With more than 200 singles titles between them, they play themselves -- as does another veteran of the sport, Justin Gimelstob -- on "CSI: Crime Scene Investigation" (Wednesday at 10 p.m. on CBS/2). They're seen covering a big match for a player who's found dead soon after (in a tennis ball firing machine, no less), and, for both Evert and Davenport, the opportunity was something they couldn't resist.
Evert explains she's a friend of series star Elisabeth Shue. "She plays in my pro-celebrity event every year, and she's really good, one of the best celebrity players I know. I think she had mentioned they wanted John] McEnroe for this, and I said, 'Well, OK. Have a good show.' Then my agent got a call from the producer, and I said, 'Yeah, as long as I'm not the [murder] victim, it'd be fine with me.' "
One scene finds Evert in a ball-hitting workout with Shue's character, forensic sleuth Julie Finlay, while being interrogated. "I think that meant a lot" to Shue, Evert said. "It was so funny. I was more worried about the lines, and she was more worried about the hitting. It was just like talking to my friend, so I wasn't intimidated."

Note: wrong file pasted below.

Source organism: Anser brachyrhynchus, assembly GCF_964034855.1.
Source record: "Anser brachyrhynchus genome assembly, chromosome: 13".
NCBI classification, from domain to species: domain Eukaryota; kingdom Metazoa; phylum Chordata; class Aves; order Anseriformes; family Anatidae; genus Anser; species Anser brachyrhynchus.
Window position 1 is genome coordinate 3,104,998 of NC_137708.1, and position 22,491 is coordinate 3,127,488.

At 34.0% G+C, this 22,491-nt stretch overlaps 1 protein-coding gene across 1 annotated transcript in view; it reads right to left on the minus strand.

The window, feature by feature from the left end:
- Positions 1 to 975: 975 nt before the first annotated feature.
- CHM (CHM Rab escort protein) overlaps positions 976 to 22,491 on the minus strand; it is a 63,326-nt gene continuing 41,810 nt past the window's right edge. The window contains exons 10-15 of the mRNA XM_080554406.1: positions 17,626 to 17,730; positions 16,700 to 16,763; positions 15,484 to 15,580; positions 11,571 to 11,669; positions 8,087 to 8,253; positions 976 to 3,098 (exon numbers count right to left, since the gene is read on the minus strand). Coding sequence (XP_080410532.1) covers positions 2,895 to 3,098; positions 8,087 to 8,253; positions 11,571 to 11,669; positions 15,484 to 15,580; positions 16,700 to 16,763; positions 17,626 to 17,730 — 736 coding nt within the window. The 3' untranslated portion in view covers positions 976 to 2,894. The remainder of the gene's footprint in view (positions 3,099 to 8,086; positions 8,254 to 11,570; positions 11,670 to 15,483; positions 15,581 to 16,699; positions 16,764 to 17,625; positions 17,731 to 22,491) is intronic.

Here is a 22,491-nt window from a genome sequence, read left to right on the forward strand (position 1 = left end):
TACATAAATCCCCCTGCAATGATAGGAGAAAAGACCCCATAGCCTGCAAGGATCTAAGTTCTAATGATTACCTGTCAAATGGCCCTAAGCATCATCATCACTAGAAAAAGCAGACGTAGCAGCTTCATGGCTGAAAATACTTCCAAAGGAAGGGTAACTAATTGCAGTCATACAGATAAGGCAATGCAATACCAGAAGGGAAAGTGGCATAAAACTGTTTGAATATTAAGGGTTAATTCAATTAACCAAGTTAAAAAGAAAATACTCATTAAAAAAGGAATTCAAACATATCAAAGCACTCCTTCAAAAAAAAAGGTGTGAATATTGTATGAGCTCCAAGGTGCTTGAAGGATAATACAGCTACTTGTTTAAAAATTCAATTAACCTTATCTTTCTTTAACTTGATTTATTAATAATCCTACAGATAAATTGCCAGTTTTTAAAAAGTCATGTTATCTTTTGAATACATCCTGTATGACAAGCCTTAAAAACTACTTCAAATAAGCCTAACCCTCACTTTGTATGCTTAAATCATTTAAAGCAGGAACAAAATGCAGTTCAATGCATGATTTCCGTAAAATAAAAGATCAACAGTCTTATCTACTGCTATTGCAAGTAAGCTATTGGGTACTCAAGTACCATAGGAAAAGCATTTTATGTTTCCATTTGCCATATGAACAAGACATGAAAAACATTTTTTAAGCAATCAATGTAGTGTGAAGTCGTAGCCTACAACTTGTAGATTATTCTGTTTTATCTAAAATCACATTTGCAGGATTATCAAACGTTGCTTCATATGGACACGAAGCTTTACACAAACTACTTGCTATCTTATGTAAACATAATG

Evert also liked being in the same boat with Davenport, since the "CSI" hour opens with their doing commentary on the match the victim-to-be ultimately wins. They both cover tennis for ESPN now, and the cheerful Davenport says she was "shocked and flattered" to be part of the episode.
"I was a little bit unsure for about a week after I said 'yes,' because I was thinking, 'I'm way out of my comfort zone,' " she said. "They reassured me it would be fine, because it was really what I do in my profession. They said, 'Don't sweat it. We'll make it look good.' And to be able to go through it with Chris, who's as cool as a cucumber, was helpful to me."
Even if they're not eager to do more acting, the tennis-based "CSI" guest stars enjoyed sampling that world. "We don't know what it's like to make a drama show," says Davenport, "what goes into each and every scene. It's pretty remarkable."
Adds Evert: "In tennis, you play your match, and you're done. With a production like this, there's waiting for rain to stop and for lighting, and doing many different angles. Actors get paid what they're worth, I'll tell you that."